In February 1944, the Allies had their eye on the Japanese-held staging base of Kavieng. This base was an integral part of the Japanese supply line, as supplies were carried from Kavieng to other Japanese bases at Wewak, Rabaul, Hansa Bay, and Alexishafen. It was decided that to capture Kavieng would hold back efforts to recapture the Philippines for too long, so a plan was set to nullify the military strength of the base. There was to be a coordinated attack between the U.S. air and naval powers, with the air raids striking Kavieng first. To complement the attack, carrier aircraft would strike the shipping fleet base at Truk. Afterwards, the Allies would be able to bypass Kavieng. The 345th Bomb Group was to participate in the raid on February 15th. The mission started off poorly when a B-25 from the 499th Squadron lost an engine and crashed in the jungle during takeoff, killing the entire crew. This would not be the only crash on one of the 345th’s most difficult missions during WWII.
From time to time, various ground officers tried to convince pilots to take them on combat missions so they could get a taste of the action. The 498th Squadron Adjutant, Capt. Robert G. Huff, had managed to persuade pilot 1/Lt. Edgar R. Cavin to let him fly in GREMLIN’S HOLIDAY with Cavin’s crew on the 15th. That day, Cavin was part of the first wave of 498th B-25s to fly over the edge of Chinatown, which was loaded with warehouses, supply dumps, and, much to the pilots’ chagrin, antiaircraft fire. He dropped his bombs on the already blazing target and ascended over the fires below, as he would not have been able to fly through them safely. While he was gaining altitude, the B-25’s belly was exposed to the antiaircraft fire below, and GREMLIN’S HOLIDAY was soon hit. The right engine was afire and burned fiercely as the crew flew 150 feet above the target area.
S/Sgt. David B. McCready heard the “Bombs away,” from Cavin and was about to turn on the rear camera on board when an explosion rocked the plane. McCready’s headset, throat mike, goggles and helmet were torn away by the white-hot blast and he scrambled to get away from the flames that engulfed the plane behind the bomb bay. S/Sgt. Lawrence E. Herbst attempted to use the fire extinguisher from the other side of the plane, but the tiny crawlspace above the bomb bay did not give Herbst enough room to safely use the extinguisher. The fire spread along the right side of the plane, then up to the vertical stabilizer. Cavin knew he had to set the B-25 down in the water before the flame-weakened structure broke apart.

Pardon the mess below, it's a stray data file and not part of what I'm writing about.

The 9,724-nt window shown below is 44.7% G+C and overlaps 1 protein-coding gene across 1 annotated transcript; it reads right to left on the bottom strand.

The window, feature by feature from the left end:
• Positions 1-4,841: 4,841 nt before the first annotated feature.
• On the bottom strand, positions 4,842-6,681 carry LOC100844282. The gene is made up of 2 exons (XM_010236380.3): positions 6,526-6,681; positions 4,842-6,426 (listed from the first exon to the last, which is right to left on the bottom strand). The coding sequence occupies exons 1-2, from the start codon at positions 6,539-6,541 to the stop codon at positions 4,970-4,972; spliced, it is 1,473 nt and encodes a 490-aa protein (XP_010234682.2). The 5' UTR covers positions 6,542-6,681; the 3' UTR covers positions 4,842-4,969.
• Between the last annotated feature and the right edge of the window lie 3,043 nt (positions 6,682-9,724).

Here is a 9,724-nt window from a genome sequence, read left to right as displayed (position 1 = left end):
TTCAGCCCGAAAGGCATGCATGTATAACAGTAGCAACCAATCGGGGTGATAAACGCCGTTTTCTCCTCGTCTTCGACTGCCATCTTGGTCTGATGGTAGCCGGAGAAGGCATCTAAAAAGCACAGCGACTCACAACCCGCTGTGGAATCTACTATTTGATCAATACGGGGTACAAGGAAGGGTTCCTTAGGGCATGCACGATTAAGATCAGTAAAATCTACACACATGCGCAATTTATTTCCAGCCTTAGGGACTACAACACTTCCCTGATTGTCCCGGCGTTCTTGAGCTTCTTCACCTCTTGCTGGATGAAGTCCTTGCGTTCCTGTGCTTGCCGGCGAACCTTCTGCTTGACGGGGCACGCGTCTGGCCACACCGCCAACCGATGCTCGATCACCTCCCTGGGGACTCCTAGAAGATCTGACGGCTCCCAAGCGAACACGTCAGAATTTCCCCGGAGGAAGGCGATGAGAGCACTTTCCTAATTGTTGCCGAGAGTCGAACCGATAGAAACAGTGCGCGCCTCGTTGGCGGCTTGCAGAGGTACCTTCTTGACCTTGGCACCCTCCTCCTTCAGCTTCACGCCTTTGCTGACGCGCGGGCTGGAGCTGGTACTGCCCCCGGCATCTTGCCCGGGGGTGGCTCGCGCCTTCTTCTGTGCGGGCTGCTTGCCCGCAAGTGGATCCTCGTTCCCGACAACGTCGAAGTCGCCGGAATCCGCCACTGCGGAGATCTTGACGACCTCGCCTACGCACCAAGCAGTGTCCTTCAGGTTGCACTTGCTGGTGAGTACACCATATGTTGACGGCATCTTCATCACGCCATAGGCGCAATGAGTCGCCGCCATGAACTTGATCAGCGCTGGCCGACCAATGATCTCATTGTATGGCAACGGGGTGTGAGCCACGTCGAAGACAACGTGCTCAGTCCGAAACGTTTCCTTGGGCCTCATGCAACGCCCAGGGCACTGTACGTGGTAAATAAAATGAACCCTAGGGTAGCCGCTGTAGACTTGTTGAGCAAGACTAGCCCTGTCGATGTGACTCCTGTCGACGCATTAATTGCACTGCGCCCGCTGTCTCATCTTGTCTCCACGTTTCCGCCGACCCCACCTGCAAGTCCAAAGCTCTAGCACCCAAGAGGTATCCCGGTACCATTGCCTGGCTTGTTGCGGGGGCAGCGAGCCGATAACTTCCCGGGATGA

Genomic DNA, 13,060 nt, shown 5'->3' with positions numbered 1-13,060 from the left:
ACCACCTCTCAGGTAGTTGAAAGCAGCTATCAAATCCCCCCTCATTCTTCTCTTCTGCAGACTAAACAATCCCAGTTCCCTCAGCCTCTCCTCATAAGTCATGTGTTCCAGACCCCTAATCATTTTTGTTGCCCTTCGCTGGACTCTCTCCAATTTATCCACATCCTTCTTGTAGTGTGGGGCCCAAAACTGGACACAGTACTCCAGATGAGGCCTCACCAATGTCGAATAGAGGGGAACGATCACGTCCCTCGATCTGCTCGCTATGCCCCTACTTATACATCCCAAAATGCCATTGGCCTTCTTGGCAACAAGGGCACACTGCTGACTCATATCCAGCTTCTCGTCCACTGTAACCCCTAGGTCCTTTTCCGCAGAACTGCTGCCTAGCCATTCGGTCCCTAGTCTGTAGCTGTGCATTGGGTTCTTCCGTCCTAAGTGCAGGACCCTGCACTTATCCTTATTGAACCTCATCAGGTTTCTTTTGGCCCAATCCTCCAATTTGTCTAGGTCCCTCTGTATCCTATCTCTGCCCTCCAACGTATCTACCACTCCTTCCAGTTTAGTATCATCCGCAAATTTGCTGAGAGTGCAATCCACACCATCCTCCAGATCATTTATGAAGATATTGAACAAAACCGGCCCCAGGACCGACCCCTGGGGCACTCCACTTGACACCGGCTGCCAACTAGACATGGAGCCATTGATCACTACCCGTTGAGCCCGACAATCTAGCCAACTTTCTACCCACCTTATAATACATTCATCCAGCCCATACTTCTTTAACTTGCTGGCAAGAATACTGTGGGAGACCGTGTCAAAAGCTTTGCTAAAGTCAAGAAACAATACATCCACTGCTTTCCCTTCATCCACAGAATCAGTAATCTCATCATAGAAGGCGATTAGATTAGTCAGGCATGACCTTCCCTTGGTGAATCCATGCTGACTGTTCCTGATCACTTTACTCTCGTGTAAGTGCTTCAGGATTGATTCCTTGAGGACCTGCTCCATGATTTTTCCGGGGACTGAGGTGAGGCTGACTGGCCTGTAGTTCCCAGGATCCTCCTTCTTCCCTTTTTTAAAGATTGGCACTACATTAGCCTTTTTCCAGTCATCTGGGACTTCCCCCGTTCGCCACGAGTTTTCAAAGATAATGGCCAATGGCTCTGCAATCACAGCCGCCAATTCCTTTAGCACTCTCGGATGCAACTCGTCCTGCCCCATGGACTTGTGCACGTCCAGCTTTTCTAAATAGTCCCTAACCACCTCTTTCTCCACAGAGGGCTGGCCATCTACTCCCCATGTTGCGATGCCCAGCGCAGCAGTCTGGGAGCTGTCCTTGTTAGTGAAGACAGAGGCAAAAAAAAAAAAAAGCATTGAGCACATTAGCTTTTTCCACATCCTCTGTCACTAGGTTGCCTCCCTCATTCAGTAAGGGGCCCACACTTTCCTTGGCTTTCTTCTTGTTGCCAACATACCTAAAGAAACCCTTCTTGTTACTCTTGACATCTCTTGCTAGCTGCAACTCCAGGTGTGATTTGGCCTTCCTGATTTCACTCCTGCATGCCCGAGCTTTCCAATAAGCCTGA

He made a perfect landing, and the crewmembers scrambled to get out of the plane before it sunk. Huff and McCready had both been knocked unconscious by the landing, but woke up and were able to exit GREMLIN’S HOLIDAY before it was too late. Even though the six men had injuries ranging from burns and gashes to severely broken bones, they were all very much alive. Emergency supplies and rafts were soon dropped by passing planes and the more injured men gratefully climbed in the rafts. Cavin joked around with Huff, saying, “Damn it Bob, if I knew it would be this rough, I wouldn’t have asked you to come along today.” Huff certainly got more than he bargained for that day.
Cavin’s crew, along with several others that day (15 men in all), was rescued by Catalina pilot Lt. Nathan Gordon. Because of his courage in going above and beyond the call of duty, Gordon became the first Navy man in the Southwest Pacific theater to be awarded the Medal of Honor. His actions will be the subject of another post. Stay tuned.